The classic view of the world is one of fixed permanence, where predictable cycles regulate the rhythm of life. Contemporary knowledge reveals the random side, where possibility cascades into inevitability, converging on Quantum Events. In the music on this album, the classic, predictable elements - chords, scales, beats and grooves - weave their way together in a spontaneous texture of contemporary improvisation, held together by the creativity of the performers.
These performers bring American Music to the table, resulting in a mix that can be funky one moment, world beat the next, and jazzy a few moments after that. There is an echo of the free sessions of Miles Davis, Chick Corea, and Herbie Hancock, with occasional Allman Brothers, John McLaughlin, and Ornette Coleman for good measure.
The influences of Jack DeJohnette, Elvin Jones, and Art Blakey mix with flavorings of Fela Kuti and King Sunny Ade, creating the rhythmic foundation for the music to build upon. All of this takes place amidst musicians that also cut their teeth on American blues and Rock and Roll. Guitar sounds remind you of Jeff Beck, McLaughlin, and Santana, jamming over grooves that could be Latin or Hip Hop, funk or swing, seasoned with electronic sounds and effects, and all played live and unrehearsed.
J.D. Hopkins and his two sons Rickie and Jayson handle the drums and percussion along with conga player Joel Polacci. The non-verbal communication of family members who have played together their whole lives allows the rhythm to emerge naturally, reacting to the surrounding colorations of the other musicians. The experience Joel and Rickie have playing together in Mambo only adds to the flow.
Three guitarists, all with experience playing together in different situations, manage to cooperate without collision, and even manage to make room for a fourth on No. 1 Pop Music. Singer's frequent move to keyboards, coupled with the use of guitar-synthesizers by him and Mike Ohm allow for color and instrumentation changes beyond the number of players. The handling of the bass guitar by Stefanelli solidifies the music even as it changes it, keeping the foundation, even during the flights of fancy these players are wont to take.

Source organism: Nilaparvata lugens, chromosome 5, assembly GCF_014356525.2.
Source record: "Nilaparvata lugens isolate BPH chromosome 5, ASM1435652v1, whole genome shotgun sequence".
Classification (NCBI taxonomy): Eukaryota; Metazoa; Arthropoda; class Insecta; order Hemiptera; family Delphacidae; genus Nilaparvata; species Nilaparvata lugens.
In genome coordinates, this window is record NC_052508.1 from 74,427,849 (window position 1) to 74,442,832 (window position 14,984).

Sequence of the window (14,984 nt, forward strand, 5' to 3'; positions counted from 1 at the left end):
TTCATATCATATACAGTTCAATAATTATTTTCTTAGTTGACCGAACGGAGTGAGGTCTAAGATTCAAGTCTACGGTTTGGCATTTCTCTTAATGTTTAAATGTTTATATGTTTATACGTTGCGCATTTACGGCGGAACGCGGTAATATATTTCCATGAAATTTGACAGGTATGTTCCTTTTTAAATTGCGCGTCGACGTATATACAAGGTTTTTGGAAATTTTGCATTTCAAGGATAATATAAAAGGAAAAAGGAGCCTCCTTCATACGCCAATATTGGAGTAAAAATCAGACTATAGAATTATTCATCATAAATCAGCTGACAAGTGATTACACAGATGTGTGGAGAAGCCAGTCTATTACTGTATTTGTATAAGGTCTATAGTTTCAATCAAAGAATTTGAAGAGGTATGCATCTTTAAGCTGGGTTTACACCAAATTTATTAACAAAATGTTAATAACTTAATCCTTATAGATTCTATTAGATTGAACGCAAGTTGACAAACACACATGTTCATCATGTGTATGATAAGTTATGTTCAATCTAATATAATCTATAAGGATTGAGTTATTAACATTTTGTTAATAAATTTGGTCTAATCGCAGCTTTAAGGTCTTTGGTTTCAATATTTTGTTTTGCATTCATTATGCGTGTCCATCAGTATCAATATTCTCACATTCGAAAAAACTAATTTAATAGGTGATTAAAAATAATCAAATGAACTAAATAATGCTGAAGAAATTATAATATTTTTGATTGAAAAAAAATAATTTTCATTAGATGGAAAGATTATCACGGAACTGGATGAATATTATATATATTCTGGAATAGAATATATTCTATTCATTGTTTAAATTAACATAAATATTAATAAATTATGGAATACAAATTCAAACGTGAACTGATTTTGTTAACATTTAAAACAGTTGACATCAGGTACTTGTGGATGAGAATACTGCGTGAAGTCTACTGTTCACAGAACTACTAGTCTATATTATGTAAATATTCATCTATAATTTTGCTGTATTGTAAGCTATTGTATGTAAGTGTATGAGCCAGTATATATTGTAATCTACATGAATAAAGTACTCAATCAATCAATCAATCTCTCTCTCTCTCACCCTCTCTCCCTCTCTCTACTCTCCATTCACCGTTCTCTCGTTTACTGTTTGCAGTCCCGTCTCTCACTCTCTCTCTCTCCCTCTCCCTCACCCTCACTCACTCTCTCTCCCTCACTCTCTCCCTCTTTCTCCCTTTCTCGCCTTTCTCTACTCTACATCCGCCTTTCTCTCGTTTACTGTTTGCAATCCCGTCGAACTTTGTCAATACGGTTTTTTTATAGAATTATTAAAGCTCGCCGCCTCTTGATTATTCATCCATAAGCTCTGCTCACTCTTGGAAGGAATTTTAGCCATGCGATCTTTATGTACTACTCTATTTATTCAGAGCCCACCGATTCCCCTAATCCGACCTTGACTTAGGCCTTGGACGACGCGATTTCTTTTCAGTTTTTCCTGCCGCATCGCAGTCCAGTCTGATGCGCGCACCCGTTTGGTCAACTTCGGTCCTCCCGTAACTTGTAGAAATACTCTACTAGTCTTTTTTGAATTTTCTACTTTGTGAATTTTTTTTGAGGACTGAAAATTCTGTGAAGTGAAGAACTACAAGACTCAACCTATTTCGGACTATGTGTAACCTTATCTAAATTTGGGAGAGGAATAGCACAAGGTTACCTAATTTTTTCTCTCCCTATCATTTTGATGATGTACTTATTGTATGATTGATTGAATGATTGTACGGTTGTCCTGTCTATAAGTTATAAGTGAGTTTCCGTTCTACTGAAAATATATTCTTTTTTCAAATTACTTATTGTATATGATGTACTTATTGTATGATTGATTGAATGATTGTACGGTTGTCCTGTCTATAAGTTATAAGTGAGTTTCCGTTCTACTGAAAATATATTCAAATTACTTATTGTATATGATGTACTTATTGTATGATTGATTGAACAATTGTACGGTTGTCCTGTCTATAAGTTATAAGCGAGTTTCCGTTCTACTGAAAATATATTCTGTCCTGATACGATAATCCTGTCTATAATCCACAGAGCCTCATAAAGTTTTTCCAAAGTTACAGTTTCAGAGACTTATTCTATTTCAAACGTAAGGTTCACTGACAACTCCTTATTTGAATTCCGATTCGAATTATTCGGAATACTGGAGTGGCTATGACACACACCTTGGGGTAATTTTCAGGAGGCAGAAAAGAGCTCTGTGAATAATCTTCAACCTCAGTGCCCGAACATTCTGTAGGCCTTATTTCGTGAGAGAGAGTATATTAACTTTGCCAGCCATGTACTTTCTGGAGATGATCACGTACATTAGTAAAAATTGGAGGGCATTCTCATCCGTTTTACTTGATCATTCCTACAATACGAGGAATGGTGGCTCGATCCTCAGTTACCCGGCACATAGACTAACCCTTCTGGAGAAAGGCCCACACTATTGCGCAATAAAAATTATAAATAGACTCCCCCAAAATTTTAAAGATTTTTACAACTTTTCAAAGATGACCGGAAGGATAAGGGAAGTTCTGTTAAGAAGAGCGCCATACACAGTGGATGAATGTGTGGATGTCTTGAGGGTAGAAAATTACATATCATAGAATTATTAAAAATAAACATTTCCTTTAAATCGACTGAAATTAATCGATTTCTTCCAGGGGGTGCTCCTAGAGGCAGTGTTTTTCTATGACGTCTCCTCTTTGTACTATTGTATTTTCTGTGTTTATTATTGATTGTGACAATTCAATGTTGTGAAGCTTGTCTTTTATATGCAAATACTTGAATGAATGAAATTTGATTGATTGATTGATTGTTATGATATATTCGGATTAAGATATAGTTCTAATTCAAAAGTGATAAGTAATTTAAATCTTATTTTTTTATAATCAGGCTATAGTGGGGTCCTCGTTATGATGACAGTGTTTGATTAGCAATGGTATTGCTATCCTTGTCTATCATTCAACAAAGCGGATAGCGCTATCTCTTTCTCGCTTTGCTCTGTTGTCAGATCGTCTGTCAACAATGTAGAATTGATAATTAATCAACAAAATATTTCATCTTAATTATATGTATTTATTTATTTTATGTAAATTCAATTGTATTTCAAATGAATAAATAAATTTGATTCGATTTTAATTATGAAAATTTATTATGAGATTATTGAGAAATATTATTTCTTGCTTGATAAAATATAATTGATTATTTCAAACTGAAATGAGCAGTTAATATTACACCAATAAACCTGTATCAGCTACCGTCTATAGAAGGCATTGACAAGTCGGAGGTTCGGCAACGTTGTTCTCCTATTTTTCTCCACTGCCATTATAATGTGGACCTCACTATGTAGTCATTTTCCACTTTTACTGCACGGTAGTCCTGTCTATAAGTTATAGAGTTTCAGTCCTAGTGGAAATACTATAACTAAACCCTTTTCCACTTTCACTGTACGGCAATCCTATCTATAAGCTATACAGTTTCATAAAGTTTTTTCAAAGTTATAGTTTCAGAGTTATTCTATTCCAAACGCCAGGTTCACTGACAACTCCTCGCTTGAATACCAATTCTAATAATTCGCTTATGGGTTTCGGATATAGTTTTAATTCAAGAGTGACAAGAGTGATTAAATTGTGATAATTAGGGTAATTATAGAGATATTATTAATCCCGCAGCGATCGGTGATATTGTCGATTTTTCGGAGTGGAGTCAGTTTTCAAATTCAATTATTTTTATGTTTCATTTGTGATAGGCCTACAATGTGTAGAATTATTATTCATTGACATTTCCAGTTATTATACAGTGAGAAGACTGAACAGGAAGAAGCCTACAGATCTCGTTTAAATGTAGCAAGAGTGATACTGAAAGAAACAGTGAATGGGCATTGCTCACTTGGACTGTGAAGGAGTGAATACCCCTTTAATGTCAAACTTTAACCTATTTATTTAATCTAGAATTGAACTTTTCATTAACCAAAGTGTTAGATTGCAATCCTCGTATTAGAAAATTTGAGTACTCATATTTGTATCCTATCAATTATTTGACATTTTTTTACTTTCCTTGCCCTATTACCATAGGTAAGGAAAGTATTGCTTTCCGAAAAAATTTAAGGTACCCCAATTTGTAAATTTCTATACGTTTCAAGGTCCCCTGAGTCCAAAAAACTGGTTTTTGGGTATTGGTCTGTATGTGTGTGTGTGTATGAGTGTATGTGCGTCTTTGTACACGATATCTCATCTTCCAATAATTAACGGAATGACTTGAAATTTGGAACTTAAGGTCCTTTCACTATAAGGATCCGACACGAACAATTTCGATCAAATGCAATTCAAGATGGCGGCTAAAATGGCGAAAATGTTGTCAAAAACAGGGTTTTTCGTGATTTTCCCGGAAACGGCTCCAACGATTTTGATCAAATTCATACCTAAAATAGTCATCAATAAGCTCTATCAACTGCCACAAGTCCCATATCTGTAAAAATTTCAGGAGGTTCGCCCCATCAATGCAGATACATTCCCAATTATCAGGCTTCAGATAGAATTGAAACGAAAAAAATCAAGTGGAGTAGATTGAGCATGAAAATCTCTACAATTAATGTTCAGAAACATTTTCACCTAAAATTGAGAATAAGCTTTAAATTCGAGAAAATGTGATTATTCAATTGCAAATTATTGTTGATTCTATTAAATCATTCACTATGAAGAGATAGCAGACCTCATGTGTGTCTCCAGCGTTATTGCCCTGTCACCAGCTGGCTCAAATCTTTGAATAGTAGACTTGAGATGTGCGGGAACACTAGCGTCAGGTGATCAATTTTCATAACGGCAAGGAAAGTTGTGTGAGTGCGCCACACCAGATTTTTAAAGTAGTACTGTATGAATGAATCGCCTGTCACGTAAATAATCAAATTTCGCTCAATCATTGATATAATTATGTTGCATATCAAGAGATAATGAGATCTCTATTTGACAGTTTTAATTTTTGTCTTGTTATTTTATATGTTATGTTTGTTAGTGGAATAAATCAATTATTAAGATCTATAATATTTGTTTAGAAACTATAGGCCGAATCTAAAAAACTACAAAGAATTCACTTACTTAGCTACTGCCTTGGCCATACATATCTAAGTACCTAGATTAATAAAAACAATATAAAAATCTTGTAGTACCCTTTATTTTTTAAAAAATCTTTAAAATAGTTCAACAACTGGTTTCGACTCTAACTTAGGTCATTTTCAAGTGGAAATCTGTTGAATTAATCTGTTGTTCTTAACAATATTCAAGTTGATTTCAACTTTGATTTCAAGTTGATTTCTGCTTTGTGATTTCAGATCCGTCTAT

The cuts on Quantum Events will stick with you, with snippets of melody, groove and texture bringing you back to the music of the moment. Despite the lack of planning this music emerges intact, never to occur in the same balance of actualized possibility again.
QUANTUM EVENTS, 11 tracks of music.
On this fifth album of collective improvisation, we found ourselves back together with familiar faces, while adding a few new ones. Rickie, Jayson and J.D. kept the rhythm with Joel adding congas on a few cuts. Tony handled the bulk of the bass playing. Bassist Mark Chulick pairs with Jayson on traps for a cut, and Kenny returns for the jam with Joe Popp. Sheldon plays on 5 cuts, and except for track 7, Mike and I are in full attendance.
Once again the music is totally spontaneous, relying on the listening skills of these fine, creative musicians. We are all grateful to J.D. for providing us with the opportunity to play together, and we hope you enjoy hearing this music as much as we enjoy making it.
released January 1, 2004
Between 2003 and 2009, Richard Carl "JD" Hopkins produced a series of improvised recording sessions, joining his two sons,
Rickie and Jayson, and 32 other musicians to collectively improvise 13 Double Albums. The history of the band is presented at jdhopkins.com, along with original art and literature. JD left us on April 4 2016. His inspiration, generosity and friendship will be missed....more